Fund a Roth IRA if you don't have a 401(k)
. Many small employers don't have the money or manpower to offer a 401(k) plan at all, let alone one with a company match. That means you have to create and manage your own retirement plan.
For most young workers, the best choice is a Roth IRA, Sarenski says. Contributions aren't tax-deductible, but you can withdraw them anytime tax-free. And as long as you wait until you're 59 1/2 to take withdrawals, earnings are tax-free, too. (Funding a Roth is a good idea even if you are contributing to an employer's 401(k) plan; read on to find out more.)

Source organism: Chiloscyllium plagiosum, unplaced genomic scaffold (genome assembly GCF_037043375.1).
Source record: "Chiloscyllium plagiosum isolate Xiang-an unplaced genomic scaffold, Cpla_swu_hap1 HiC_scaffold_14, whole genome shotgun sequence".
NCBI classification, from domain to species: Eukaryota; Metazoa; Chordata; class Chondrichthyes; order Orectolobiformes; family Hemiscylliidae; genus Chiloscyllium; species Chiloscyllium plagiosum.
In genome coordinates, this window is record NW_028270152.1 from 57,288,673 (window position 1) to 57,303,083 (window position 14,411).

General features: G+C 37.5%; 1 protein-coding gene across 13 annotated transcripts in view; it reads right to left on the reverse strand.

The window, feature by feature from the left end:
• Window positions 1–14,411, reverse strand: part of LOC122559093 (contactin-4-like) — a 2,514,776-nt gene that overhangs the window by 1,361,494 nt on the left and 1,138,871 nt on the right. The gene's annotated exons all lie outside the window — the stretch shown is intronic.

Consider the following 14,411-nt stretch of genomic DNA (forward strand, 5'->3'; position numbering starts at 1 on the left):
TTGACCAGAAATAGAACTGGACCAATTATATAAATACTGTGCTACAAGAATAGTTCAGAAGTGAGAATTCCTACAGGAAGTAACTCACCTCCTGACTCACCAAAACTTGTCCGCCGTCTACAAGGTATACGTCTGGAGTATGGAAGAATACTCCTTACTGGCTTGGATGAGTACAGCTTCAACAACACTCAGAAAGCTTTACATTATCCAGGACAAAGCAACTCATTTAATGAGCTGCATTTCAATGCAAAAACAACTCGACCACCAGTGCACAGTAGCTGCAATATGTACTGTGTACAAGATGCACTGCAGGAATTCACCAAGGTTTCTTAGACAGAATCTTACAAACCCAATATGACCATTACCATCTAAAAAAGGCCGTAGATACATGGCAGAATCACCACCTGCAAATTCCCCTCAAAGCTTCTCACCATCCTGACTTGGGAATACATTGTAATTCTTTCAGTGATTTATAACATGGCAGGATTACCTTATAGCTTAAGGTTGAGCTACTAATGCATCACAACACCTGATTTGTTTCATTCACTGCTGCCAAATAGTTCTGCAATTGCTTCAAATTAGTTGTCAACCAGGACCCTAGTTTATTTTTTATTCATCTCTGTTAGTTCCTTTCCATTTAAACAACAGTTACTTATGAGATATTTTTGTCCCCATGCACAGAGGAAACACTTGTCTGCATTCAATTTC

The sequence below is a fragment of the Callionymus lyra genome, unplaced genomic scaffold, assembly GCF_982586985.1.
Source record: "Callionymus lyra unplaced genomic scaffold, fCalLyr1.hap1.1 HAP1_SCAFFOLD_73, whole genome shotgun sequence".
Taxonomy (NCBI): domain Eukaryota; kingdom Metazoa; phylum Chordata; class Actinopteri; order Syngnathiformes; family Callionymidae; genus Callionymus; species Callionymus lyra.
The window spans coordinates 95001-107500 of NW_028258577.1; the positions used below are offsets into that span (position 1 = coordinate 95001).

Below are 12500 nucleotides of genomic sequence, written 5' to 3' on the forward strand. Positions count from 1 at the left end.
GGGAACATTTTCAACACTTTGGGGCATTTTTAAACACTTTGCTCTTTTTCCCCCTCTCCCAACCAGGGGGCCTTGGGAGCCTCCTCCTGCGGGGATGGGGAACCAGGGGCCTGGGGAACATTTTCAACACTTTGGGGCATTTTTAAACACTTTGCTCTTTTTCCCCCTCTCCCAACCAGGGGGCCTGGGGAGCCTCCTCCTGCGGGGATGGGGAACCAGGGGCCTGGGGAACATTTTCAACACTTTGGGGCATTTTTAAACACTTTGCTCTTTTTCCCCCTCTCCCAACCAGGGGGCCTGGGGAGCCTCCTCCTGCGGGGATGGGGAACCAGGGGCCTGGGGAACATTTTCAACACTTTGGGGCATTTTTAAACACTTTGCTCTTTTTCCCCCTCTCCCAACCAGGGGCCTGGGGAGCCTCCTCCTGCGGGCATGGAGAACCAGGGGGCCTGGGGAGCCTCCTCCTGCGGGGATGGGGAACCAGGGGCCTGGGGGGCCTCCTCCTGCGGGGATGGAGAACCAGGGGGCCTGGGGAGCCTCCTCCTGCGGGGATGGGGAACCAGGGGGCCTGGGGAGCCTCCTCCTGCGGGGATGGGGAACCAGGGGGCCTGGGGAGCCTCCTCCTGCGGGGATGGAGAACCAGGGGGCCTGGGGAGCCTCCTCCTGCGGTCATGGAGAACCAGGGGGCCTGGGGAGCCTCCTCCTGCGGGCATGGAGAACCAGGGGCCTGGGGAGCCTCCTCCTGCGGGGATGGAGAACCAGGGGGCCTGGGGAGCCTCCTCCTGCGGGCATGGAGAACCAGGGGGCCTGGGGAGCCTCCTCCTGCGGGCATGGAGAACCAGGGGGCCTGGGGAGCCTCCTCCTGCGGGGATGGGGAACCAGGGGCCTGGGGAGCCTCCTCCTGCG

You can invest up to $5,000 in a Roth in 2012. That doesn't mean you need $5,000 -- or even $1,000 -- to get started. Some mutual funds and brokers, including Schwab, will waive minimum investment requirements if you sign up for an automatic investment program.
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